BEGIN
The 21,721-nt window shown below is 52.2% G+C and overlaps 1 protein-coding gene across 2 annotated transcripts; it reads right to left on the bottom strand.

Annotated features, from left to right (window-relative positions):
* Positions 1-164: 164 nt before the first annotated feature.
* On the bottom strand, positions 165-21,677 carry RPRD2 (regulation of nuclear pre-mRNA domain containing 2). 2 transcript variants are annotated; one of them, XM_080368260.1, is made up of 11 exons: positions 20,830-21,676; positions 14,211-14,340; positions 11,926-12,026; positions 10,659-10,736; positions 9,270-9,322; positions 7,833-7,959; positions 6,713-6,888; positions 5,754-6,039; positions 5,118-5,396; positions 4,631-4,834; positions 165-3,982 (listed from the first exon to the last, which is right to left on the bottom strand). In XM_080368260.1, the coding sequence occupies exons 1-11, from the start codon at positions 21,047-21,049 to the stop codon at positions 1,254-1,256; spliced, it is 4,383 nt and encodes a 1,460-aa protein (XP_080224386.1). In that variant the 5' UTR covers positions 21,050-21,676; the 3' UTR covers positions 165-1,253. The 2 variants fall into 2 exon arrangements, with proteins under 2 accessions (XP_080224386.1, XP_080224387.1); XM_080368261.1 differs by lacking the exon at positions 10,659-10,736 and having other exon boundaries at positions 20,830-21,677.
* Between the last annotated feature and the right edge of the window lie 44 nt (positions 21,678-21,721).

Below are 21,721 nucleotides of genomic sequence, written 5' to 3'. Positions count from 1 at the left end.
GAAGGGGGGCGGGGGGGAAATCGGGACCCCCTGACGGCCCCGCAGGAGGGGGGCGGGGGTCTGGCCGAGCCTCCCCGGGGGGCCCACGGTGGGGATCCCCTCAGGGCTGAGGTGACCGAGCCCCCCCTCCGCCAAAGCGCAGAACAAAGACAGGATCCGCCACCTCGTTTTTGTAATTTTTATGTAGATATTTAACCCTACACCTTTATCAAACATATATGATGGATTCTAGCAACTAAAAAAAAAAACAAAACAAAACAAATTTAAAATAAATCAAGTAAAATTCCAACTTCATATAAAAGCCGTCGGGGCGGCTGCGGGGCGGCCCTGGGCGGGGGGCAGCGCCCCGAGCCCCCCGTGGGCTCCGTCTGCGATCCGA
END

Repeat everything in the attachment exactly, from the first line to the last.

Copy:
The 21,721-nt window shown below is 52.2% G+C and overlaps 1 protein-coding gene across 2 annotated transcripts; it reads right to left on the bottom strand.

Annotated features, from left to right (window-relative positions):
* Positions 1-164: 164 nt before the first annotated feature.
* On the bottom strand, positions 165-21,677 carry RPRD2 (regulation of nuclear pre-mRNA domain containing 2). 2 transcript variants are annotated; one of them, XM_080368260.1, is made up of 11 exons: positions 20,830-21,676; positions 14,211-14,340; positions 11,926-12,026; positions 10,659-10,736; positions 9,270-9,322; positions 7,833-7,959; positions 6,713-6,888; positions 5,754-6,039; positions 5,118-5,396; positions 4,631-4,834; positions 165-3,982 (listed from the first exon to the last, which is right to left on the bottom strand). In XM_080368260.1, the coding sequence occupies exons 1-11, from the start codon at positions 21,047-21,049 to the stop codon at positions 1,254-1,256; spliced, it is 4,383 nt and encodes a 1,460-aa protein (XP_080224386.1). In that variant the 5' UTR covers positions 21,050-21,676; the 3' UTR covers positions 165-1,253. The 2 variants fall into 2 exon arrangements, with proteins under 2 accessions (XP_080224386.1, XP_080224387.1); XM_080368261.1 differs by lacking the exon at positions 10,659-10,736 and having other exon boundaries at positions 20,830-21,677.
* Between the last annotated feature and the right edge of the window lie 44 nt (positions 21,678-21,721).

Below are 21,721 nucleotides of genomic sequence, written 5' to 3'. Positions count from 1 at the left end.
GAAGGGGGGCGGGGGGGAAATCGGGACCCCCTGACGGCCCCGCAGGAGGGGGGCGGGGGTCTGGCCGAGCCTCCCCGGGGGGCCCACGGTGGGGATCCCCTCAGGGCTGAGGTGACCGAGCCCCCCCTCCGCCAAAGCGCAGAACAAAGACAGGATCCGCCACCTCGTTTTTGTAATTTTTATGTAGATATTTAACCCTACACCTTTATCAAACATATATGATGGATTCTAGCAACTAAAAAAAAAAACAAAACAAAACAAATTTAAAATAAATCAAGTAAAATTCCAACTTCATATAAAAGCCGTCGGGGCGGCTGCGGGGCGGCCCTGGGCGGGGGGCAGCGCCCCGAGCCCCCCGTGGGCTCCGTCTGCGATCCGA